Derek Winnert

Gladiator ***** (2000, Russell Crowe, Joaquin Phoenix, Oliver Reed, Richard Harris, Connie Nielsen) – Classic Movie Review 166


Best-actor Academy Award winner Russell Crowe powers this brilliant five-Oscar-winning Roman epic, a real man’s man movie. Ridley Scott’s astounding gladiator movie won the 2001 Best Picture award at the Oscars. A glorious throwback to the popular epics of the 50s and 60s and even as far off to the days of silent movies, Gladiator shows they can make them like they used. Better, actually.


Expectedly grim and tough but also surprisingly sympathetic, Crowe is at his absolute best here as the wronged Roman General Maximus, who’s betrayed and sold into slavery but becomes Rome’s gladiator number one.


A triumphant Joaquin Phoenix relishes his splendidly decadent turn as the lip-smackingly corrupt Emperor Commodus, who kills his own dad, the decent Emperor Marcus Aurelius (Richard Harris), to assume power.


If he can only break free, Crowe’s Maximus vows revenge on that evil emperor responsible for betraying him, killing his family, stripping him of his rank and selling him into slavery. Wow, there’s a whole lot of payback needed. When in Rome, do as the Romans do. Vendetta!


Keeping a commanding, vice-like control over all the details of a tricky project, Ridley Scott’s direction is wonderfully taut and tense. The Oscar-winning visual effects are just brilliant, so brilliant in fact that you really can believe you’re seeing pictures of life of Rome at its height. With astonishing sets and F/X, the re-creation of the Coliseum is especially incredible.


John Mathieson is outstanding, Arthur Max’s art direction amazing and Janty Yates’s costume design sums up the era. And Hans Zimmer’s score pounds it all along resoundingly. Nobody snoozes while Zimmer composes!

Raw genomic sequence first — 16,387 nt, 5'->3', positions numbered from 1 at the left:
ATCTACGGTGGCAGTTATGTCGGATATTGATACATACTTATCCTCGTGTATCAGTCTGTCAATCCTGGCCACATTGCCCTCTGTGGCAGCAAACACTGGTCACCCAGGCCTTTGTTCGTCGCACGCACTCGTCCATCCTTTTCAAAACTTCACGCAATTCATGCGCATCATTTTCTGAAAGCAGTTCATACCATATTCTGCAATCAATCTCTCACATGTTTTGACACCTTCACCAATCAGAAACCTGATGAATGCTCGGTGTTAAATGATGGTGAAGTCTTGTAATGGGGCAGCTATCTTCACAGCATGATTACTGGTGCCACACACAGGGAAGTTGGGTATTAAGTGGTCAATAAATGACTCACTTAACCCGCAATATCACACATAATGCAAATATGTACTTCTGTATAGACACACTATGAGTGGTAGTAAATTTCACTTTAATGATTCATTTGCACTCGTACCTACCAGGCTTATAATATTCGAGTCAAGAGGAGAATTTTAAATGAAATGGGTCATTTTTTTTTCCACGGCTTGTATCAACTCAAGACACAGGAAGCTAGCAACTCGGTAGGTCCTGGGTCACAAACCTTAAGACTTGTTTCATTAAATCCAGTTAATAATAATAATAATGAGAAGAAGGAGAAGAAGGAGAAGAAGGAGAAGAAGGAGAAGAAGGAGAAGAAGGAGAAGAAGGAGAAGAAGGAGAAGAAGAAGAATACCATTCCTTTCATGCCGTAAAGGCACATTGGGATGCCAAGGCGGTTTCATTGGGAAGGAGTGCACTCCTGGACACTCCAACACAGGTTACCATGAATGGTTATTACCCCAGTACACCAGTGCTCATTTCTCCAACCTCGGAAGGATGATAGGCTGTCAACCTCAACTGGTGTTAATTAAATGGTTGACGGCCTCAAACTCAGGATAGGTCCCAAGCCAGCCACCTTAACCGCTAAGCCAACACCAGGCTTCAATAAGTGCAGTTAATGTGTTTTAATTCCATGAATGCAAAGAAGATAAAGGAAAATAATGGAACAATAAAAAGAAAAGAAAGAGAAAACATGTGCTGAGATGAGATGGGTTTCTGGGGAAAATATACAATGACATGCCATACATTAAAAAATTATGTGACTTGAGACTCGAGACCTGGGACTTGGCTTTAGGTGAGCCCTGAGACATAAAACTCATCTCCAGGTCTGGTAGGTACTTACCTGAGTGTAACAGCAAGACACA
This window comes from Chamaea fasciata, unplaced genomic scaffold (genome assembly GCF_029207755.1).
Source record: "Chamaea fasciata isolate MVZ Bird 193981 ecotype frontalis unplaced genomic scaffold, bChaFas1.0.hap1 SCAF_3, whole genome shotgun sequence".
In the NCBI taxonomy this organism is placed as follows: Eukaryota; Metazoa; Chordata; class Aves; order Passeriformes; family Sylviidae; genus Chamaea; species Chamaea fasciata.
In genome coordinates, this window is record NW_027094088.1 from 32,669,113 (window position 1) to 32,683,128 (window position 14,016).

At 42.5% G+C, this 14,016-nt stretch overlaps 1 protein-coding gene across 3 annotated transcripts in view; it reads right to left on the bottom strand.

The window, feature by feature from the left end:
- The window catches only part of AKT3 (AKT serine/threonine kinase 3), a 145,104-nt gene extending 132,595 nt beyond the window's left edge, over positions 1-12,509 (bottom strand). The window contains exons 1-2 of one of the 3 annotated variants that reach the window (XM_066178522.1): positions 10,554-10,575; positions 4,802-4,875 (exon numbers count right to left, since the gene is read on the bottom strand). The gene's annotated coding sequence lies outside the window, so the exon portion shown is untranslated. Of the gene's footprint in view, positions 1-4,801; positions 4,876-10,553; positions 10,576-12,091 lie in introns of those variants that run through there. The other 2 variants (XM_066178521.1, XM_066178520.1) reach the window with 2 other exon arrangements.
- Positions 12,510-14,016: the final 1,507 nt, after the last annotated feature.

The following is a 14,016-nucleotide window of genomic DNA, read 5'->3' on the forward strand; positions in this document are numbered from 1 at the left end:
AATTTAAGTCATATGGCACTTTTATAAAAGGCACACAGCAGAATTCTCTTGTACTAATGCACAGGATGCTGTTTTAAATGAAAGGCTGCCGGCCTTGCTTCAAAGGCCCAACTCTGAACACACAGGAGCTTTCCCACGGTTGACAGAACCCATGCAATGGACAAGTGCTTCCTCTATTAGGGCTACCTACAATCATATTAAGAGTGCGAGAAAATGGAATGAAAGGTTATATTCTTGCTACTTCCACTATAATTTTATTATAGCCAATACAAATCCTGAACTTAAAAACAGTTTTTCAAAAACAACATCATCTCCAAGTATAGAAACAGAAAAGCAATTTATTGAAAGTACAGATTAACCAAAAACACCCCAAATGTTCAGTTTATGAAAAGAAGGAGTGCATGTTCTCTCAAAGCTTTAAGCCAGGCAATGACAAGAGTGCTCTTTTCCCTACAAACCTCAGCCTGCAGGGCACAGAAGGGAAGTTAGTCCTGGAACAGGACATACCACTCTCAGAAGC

Of course it helps enormously that there’s a very workable, literate and intelligent screenplay (by David H Franzoni, who wrote the original story and produces, as well as by John Logan and William Nicholson). It’s not maybe so difficult to come up with a serviceable plot for a gladiator movie but it’s really hard to write convincing dialogue for one, and these guys certainly have here.


The ensemble cast is just right and they respond with superb acting. Harris (who died in 2002) is very good indeed, so is David Hemmings (who died in 2003) as Cassius, and, as the slave owner Proximo who takes on Maximus, Oliver Reed is smashing in his final performance. Though he died at 61 of a heart attack while filming in Valletta, Malta, three weeks before the part was complete, they’ve managed to create a whole role through the use of visual effects and acting doubles. How we miss all three of these old-time Brit thesps!

Winner of the Oscars for best picture, actor (Russell Crowe), visual effects, costume design, sound, and there were seven other nominations.

Trying to outdo Gladiator, Scott returns to the epic with Exodus: Gods and Kings in 2014.

© Derek Winnert 2013 Classic Movie Review 166

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